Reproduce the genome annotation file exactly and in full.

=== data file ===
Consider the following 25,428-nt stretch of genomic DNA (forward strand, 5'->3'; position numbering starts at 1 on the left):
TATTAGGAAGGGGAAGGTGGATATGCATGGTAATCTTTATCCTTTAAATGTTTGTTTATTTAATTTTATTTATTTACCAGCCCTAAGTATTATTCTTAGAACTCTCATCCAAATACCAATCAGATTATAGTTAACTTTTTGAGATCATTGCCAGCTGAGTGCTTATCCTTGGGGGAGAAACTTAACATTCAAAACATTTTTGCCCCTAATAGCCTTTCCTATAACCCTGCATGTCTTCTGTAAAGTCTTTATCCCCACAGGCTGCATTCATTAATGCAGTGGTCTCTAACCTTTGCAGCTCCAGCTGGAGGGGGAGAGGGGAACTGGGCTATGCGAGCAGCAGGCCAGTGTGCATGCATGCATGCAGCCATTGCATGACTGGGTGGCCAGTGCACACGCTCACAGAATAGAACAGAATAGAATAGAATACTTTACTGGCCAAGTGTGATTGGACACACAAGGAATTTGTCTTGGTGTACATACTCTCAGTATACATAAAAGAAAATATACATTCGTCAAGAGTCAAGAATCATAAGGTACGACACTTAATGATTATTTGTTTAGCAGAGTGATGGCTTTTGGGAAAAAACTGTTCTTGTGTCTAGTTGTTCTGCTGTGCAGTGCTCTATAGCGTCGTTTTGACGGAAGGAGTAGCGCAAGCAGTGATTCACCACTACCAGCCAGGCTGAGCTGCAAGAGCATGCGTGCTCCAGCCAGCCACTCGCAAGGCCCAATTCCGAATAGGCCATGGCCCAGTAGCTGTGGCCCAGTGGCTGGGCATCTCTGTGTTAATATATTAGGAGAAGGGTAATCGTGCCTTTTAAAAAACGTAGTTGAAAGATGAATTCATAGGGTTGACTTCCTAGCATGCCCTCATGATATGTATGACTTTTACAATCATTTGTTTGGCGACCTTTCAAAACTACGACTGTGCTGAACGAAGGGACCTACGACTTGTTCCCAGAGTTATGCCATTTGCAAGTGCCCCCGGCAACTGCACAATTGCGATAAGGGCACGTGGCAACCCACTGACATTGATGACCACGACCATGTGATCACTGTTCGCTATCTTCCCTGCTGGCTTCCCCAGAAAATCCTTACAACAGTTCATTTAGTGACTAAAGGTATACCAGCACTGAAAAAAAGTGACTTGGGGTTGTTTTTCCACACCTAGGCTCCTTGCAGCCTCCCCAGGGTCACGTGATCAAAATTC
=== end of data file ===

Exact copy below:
Consider the following 25,428-nt stretch of genomic DNA (forward strand, 5'->3'; position numbering starts at 1 on the left):
TATTAGGAAGGGGAAGGTGGATATGCATGGTAATCTTTATCCTTTAAATGTTTGTTTATTTAATTTTATTTATTTACCAGCCCTAAGTATTATTCTTAGAACTCTCATCCAAATACCAATCAGATTATAGTTAACTTTTTGAGATCATTGCCAGCTGAGTGCTTATCCTTGGGGGAGAAACTTAACATTCAAAACATTTTTGCCCCTAATAGCCTTTCCTATAACCCTGCATGTCTTCTGTAAAGTCTTTATCCCCACAGGCTGCATTCATTAATGCAGTGGTCTCTAACCTTTGCAGCTCCAGCTGGAGGGGGAGAGGGGAACTGGGCTATGCGAGCAGCAGGCCAGTGTGCATGCATGCATGCAGCCATTGCATGACTGGGTGGCCAGTGCACACGCTCACAGAATAGAACAGAATAGAATAGAATACTTTACTGGCCAAGTGTGATTGGACACACAAGGAATTTGTCTTGGTGTACATACTCTCAGTATACATAAAAGAAAATATACATTCGTCAAGAGTCAAGAATCATAAGGTACGACACTTAATGATTATTTGTTTAGCAGAGTGATGGCTTTTGGGAAAAAACTGTTCTTGTGTCTAGTTGTTCTGCTGTGCAGTGCTCTATAGCGTCGTTTTGACGGAAGGAGTAGCGCAAGCAGTGATTCACCACTACCAGCCAGGCTGAGCTGCAAGAGCATGCGTGCTCCAGCCAGCCACTCGCAAGGCCCAATTCCGAATAGGCCATGGCCCAGTAGCTGTGGCCCAGTGGCTGGGCATCTCTGTGTTAATATATTAGGAGAAGGGTAATCGTGCCTTTTAAAAAACGTAGTTGAAAGATGAATTCATAGGGTTGACTTCCTAGCATGCCCTCATGATATGTATGACTTTTACAATCATTTGTTTGGCGACCTTTCAAAACTACGACTGTGCTGAACGAAGGGACCTACGACTTGTTCCCAGAGTTATGCCATTTGCAAGTGCCCCCGGCAACTGCACAATTGCGATAAGGGCACGTGGCAACCCACTGACATTGATGACCACGACCATGTGATCACTGTTCGCTATCTTCCCTGCTGGCTTCCCCAGAAAATCCTTACAACAGTTCATTTAGTGACTAAAGGTATACCAGCACTGAAAAAAAGTGACTTGGGGTTGTTTTTCCACACCTAGGCTCCTTGCAGCCTCCCCAGGGTCACGTGATCAAAATTC